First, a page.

New vaccine

July 8, 2008 by
Filed under: Vaccine Science 
Eleven years ago, Professor Adrian Lee, head of the School of Microbiology and Immunology at the University of New South Wales commented on the failure of the first Helicobacter vaccine to work in a European trial. The Astra Research Center in Boston, USA collaborated with the New South Wales University on the project. Professor Lee believed that two or three recombinant antigens, and a much more potent adjuvant were required. Not only did the first vaccine, which had only one antigen, not work, but the e. coli and cholera toxin adjuvants caused diarrhoea in the vaccine recipients.

The Helicobacter pylori vaccine was later added to the NIH “wish list”, as can be seen here:
A new study from the Institute of Medicine (IOM) presents important information to help the research community set domestic vaccine priorities for the future. “Vaccines for the 21st Century: A Tool for Decisionmaking,” commissioned by the National Institute of Allergy and Infectious Diseases (NIAID), employs a new quantitative model to compare the cost and health benefits of developing more than two dozen different candidate vaccines, including, for the first time, therapeutic vaccines against chronic diseases.
Based on this analysis, the report divides 26 candidate vaccines into four groups, from most to least favorable for development (see page 4). But the IOM report stresses that this ranking is not a recommendation about which candidate vaccines should be developed. Rather, it provides a framework to consider along with other key factors such as technical feasibility and public health urgency when making decisions about vaccine research and development.
More Favorable
Chlamydia vaccine given to 12-year-olds.
Heliobacter pylori vaccine given to infants.
Hepatitis C virus vaccine given to infants.
Herpes simplex virus vaccine given to 12-year-olds.
Human papillomavirus vaccine given to 12-year-olds.
Melanoma therapeutic vaccine.
Mycobacterium tuberculosisvaccine given to high-risk populations.
Neisseria gonorrhoeaevaccine given to 12-year-olds.
Respiratory syncytial virus vaccine given to infants and 12-year-olds.

Novartis plans new anti-ulcer vaccine trial in ’08
Switzerland – LONDON, June 4 (Reuters) – Novartis AG plans to launch a proof of concept trial for its experimental vaccine against a bug that causes stomach ulcers by the end of 2008, it said on Wednesday.
The Helicobacter pylori vaccine is currently in Phase I trials and has been shown to be safe and immunogenic in early tests.
Other products in early development include a Group B Streptococcus vaccine candidate in Phase I and a vaccine against infections from Group A Streptococcus, which is due to enter Phase I trials in 2010. A pneumoccocus vaccine to cover new strains is also expected to start Phase I testing in 2010.
Yet Clinical shows that Novartis has already completed a Phase I trial for a new helicobactor vaccine containing three antigens, using a standard aluminium suphate as an adjuvant. Notable in this trial is the now standard use of aluminium as a control, because it’s presumed to be an inert “placebo”.

Inside Vaccines isn’t sure if Reuters has just got it wrong, or whether the completed phase I trial isn’t considered a trial. But it will be interesting to see if Novartis has ironed out some of the problems of the first trial eleven years ago, and whether or not they will take into consideration, the fact that helicobacter pylori appears to be protective against asthma.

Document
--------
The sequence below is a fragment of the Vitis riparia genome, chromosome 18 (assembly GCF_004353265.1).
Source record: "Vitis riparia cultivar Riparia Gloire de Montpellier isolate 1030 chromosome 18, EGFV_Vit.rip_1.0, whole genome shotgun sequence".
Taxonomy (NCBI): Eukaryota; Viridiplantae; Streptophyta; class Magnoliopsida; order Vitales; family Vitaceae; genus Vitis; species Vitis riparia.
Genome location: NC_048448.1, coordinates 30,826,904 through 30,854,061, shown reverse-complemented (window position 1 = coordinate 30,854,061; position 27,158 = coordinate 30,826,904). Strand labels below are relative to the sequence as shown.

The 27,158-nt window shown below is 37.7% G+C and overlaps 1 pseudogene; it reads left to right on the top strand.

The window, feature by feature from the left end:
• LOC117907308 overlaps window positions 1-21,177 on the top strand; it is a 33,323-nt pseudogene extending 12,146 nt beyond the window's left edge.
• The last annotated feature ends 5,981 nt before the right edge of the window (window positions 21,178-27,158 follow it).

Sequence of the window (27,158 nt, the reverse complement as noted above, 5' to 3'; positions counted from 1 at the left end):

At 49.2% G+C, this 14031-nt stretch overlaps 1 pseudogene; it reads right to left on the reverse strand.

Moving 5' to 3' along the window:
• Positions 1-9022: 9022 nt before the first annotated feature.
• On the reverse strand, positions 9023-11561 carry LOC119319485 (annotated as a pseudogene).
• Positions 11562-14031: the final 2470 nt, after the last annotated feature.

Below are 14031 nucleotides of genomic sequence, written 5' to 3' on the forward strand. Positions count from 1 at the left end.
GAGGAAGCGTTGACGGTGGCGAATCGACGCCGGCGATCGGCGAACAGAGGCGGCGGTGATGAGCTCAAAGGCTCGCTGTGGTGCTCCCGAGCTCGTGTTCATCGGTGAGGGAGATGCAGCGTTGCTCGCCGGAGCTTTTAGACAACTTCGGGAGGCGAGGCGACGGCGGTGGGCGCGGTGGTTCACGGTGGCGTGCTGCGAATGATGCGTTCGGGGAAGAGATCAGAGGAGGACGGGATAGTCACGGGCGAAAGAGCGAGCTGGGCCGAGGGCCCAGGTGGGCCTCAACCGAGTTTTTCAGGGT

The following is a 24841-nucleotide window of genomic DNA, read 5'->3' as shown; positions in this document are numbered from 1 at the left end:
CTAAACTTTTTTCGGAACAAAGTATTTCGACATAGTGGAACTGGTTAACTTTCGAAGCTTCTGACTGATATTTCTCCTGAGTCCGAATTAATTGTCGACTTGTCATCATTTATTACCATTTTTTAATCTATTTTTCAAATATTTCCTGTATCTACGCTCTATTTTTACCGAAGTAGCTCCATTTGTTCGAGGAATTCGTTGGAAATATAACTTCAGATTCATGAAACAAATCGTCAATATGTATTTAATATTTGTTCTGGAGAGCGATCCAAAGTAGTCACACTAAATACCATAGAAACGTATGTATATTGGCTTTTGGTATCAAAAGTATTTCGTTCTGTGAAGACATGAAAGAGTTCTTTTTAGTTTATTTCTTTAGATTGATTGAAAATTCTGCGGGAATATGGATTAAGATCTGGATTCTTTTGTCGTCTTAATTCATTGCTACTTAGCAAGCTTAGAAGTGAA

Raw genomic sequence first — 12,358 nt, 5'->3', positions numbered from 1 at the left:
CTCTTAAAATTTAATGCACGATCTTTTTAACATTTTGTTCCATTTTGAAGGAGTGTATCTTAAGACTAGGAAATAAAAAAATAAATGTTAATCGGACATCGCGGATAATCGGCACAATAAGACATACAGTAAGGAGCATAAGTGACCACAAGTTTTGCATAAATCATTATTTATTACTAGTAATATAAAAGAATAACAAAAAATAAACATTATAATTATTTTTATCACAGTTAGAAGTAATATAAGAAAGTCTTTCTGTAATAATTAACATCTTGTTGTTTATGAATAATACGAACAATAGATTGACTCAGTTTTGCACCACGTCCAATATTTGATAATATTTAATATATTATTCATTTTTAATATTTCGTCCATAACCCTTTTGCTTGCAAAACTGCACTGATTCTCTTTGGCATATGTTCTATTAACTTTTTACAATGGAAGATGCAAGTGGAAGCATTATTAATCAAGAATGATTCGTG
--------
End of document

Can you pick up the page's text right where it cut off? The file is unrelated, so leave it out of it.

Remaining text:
Stomach Microbe Linked To Asthma Prevention
The stomach bacterium Helicobacter pylori, which causes stomach cancer and peptic ulcers, may not be all bad. According to a new study, it may help protect kids from asthma.
The study, based on an analysis of a health survey of 7,663 adults, showed that a virulent strain of H. pylori was especially associated with being asthma-free before the age of 15. People who carry the strain were 40 percent less likely to have had asthma at an early age than those who didn’t carry the strain. The study also found that the microbe was associated with protection against ragweed and other allergies due to pollens and molds particularly among younger adults.
The medical literature already shows that antibiotics are related (causally or not) to an increase in asthma, so maybe accidentally getting rid of helicobacter pylori in children by napalming it with antibiotics for whatever other infection, was not such a hot idea in the first place. The question will be whether putting this vaccine into the children’s schedule (or adults for that matter), just might make asthma a whole deal worse.
Will Novartis or FDA factor this into the analysis of benefit risk analysis for this vaccine?

Or will it be left to parents to ask themselves “eeny meeny miny mo, take your choice”…. that is, if they are even provided with the facts in the first place.


2 Comments on New vaccine

  1. MinorityView on Tue, 8th Jul 2008 11:16 am
  2. Most people seem to be able to make it through their entire lives toting about H. Pylori and lots of other bugs. So why not investigate the sub-set with problems rather than trying to transform the normal flora and fauna of the unaffected majority? Seems like an obvious approach, doesn’t it? Help the sick but don’t mess with the healthy!

  3. passionlessDrone on Mon, 21st Jul 2008 5:29 am
  4. Hi –

    I just heard on NPR on Friday that a relationship has been found between decreasing levels of H Pylori and asthma/eczema/allergy based conditions. Using consecutive NHANES datasets they found a correlation; if you didn’t have H Pylori, you were more likely to develop childhood asthma.

    – pD

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